In systems 161.001 kV and above, THD is limited to 1.5% and each harmonic to 1.0%. Limits on current harmonics vary according to the short circuit strength of the system into which they are injected. Simply put, the more harmonic distortion the system is able to handle, the more the user is permitted to inject.
The daunting complexity involved in applying IEEE 519-1992 in a one size fits all manner to the legions of disparate users it was meant to serve is already obvious from just these few percentages culled from a document that is over 100 pages long. And herein, we realized, was probably the real reason a consulting engineer might specify 18-pulse VFDs where history and experience would dictate otherwise: fear of the unknown. It’s the justifiable fear that, due to the product recommendations they, the consulting engineers, have made to a user, harmonic distortion limits may be exceeded, possibly resulting in penalties being levied on the user by the utility, and the extrapolated effect on the reputation and, by extension, the financial health of the consulting engineer.
So, when in doubt, over engineer? Granted, with a well balanced 3-phase supply voltage,
an 18-pulse VFD performs in an exemplary fashion (except, of course, for the fact that the high losses caused by the required phase shifting transformers lower the efficiency of the VFD), easily meeting the limits established by IEEE 519-1992. However, with a voltage imbalance of as little as 1%, the 18-pulse VFD is much less effective. And, since voltage imbalances of 1% or more are not unusual, chances are the two extra 6-pulse rectifier bridges per VFD that the user has paid at least twice the money for may effectively amount, much of the time, to little more than expensive paper weights.
Logically speaking then, if there is good reason to believe that excessive harmonic distortion may be a problem for the user, why not simply specify harmonic filters in lieu of 18-pulse VFDs? In comparative testing, harmonic filters from MIRUS International (the LINEATOR) and TCI (the Harmonic Guard) have equaled the performance of 18-pulse VFDs in mitigating harmonic distortion, and they’ve done so while also maintaining the high efficiencies of the 6-pulse VFDs they’ve been integrated with. And, as an added bonus, the excellent performance of these harmonic filters is basically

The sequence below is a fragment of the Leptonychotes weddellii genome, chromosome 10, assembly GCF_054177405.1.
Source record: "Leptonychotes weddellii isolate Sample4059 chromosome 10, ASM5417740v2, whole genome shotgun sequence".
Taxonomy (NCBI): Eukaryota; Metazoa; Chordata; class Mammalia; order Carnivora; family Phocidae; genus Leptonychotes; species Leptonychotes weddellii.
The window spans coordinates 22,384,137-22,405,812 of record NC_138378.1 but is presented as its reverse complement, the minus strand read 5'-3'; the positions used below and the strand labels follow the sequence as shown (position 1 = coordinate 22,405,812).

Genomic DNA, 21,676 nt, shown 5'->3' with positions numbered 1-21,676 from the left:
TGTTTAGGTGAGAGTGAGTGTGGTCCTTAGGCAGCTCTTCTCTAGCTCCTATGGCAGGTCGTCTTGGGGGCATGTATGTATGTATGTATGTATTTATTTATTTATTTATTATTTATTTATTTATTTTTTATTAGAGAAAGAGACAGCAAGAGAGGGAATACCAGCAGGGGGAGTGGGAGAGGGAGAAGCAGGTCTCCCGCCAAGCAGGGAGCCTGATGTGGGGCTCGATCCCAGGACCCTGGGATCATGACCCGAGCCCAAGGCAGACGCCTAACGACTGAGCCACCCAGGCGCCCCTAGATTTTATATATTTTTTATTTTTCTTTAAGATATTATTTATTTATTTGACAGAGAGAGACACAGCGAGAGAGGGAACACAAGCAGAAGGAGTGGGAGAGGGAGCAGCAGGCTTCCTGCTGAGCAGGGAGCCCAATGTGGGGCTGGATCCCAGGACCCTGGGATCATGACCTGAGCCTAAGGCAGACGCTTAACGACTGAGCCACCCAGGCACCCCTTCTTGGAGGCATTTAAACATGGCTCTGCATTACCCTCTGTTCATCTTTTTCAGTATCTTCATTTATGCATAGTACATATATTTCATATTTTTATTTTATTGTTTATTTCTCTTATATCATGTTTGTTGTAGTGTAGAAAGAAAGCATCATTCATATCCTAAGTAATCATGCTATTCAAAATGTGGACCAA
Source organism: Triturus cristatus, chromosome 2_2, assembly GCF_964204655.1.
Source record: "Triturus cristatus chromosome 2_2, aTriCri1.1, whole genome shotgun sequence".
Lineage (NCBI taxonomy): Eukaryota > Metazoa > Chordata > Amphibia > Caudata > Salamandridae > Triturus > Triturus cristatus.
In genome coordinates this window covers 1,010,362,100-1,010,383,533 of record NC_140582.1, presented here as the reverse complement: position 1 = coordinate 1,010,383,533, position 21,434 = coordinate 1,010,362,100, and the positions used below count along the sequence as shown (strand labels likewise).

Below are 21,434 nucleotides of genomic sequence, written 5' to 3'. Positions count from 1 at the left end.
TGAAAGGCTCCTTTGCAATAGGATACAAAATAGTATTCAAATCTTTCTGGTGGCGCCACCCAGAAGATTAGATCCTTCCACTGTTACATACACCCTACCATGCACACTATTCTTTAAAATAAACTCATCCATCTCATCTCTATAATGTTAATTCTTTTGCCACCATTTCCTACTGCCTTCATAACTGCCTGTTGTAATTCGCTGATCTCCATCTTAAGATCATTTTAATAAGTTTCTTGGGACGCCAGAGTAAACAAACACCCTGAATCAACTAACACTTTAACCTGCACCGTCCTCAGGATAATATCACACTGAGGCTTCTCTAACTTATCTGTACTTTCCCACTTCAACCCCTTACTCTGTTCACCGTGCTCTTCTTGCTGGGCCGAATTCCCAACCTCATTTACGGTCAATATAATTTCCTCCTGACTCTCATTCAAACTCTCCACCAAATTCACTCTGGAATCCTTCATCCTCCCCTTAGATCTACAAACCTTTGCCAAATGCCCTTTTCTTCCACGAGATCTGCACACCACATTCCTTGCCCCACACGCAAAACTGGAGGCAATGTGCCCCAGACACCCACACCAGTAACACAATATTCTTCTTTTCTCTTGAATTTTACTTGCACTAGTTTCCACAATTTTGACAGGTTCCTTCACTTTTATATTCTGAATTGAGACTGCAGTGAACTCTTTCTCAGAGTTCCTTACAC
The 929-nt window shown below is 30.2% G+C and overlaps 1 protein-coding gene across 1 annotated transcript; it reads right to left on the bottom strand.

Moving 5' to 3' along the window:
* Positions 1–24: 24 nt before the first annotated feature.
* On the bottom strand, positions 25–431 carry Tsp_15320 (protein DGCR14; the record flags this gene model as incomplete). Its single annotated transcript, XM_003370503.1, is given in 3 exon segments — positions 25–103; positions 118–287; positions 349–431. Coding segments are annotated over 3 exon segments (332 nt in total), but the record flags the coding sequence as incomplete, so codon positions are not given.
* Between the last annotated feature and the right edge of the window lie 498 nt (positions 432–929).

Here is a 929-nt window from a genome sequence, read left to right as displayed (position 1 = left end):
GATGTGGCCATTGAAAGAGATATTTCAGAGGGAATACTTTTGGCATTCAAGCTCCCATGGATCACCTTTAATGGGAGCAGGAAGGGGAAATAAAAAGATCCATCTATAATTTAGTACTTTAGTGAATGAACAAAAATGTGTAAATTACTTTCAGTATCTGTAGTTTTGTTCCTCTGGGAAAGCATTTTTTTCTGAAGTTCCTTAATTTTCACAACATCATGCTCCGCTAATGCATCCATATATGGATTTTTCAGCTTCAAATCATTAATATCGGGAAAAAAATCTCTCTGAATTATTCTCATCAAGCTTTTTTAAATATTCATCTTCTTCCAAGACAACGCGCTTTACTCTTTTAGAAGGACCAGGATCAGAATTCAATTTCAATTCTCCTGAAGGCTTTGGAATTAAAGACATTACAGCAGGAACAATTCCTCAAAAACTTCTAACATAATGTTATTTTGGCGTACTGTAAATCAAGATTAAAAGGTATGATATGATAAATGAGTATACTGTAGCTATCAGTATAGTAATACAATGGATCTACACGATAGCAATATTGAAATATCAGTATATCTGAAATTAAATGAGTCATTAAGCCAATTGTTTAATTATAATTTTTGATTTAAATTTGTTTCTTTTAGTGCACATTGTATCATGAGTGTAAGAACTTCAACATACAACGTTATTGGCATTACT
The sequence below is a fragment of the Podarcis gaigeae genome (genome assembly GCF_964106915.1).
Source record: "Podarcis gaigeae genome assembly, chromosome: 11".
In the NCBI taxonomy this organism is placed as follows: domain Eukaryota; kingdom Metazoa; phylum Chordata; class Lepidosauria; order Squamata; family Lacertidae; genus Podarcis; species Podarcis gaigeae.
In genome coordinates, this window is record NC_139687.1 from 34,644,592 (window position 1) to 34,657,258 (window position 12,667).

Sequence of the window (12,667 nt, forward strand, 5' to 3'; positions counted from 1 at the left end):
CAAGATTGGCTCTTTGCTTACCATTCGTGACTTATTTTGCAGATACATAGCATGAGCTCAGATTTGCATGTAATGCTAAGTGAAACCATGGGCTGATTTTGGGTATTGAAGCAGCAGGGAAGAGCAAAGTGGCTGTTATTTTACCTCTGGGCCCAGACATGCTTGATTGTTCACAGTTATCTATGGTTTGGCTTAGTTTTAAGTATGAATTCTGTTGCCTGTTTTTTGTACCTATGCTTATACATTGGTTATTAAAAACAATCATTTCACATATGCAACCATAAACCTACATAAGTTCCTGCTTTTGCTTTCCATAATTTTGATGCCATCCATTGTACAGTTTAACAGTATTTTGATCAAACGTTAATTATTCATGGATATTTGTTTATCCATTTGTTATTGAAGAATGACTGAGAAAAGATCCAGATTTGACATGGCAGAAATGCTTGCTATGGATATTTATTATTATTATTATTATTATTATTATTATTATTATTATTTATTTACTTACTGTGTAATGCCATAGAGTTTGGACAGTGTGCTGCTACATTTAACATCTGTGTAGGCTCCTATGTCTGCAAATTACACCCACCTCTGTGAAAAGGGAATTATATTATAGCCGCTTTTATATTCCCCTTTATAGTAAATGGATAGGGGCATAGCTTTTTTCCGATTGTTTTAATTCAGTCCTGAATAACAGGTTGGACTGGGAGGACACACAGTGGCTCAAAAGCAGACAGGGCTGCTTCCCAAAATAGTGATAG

unchanged when encountering voltage imbalances of 1%. Oh, and the price of a 6-pulse VFD outfitted with either of these filters? Well, suffice it to say that it’s substantially lower than that of an 18-pulse VFD.
So, are the presently popular 18-pulse VFDs an over designed solution to a problem that
can easily be alleviated in a more sensible and cost effective manner? Possibly. How many times in the past decade alone have latests and greatests and other must haves withered on the vine under the unforgiving sunlight of reality, to remembered years later
only as curiosities? Certainly 18-pulse VFDs should not be written into VFD specifications for water treatment plants by default. But, given the current climate of confusion and fear as regards implementation of IEEE 519-1992, it’s probably safe to assume that it won’t likely be consulting engineers who may eventually consign 18-pulse
VFDs to the dustbin of automation history. No. As always, that decision will have to be made—and its ramifications enjoyed or suffered—by the owners of the electrical power using entities whose profits or losses will depend upon it.
1. IEEE Standard 519-1992, “IEEE Recommended Practices and Requirements for
Harmonic Control in Electric Power Systems,” Institute of Electrical and Electronics
Engineers, Inc. 1993.
2. D.J. Carnovale, T.J. Dionise, and T.M. Blooming, “Price and Performance
Considerations for Harmonic Solutions,” Power Systems World, Power Quality
2003 Conference, Long Beach, CA.
3. “Interpreting IEEE Std 519 and Meeting its Harmonic Limits in VFD Applications,”
Tony Hoevenaars, P.E., Member IEEE, Mirus International Inc.; Kurt LeDoux, P.E.,
Member IEEE, Toshiba International Corp.; Matt Colosino, Crescent Power Systems,
4. “What is Meant by Meeting the Requirements of IEEE-519-1992?”, Howard G.
Murphy, P.E., Hitachi America, Ltd.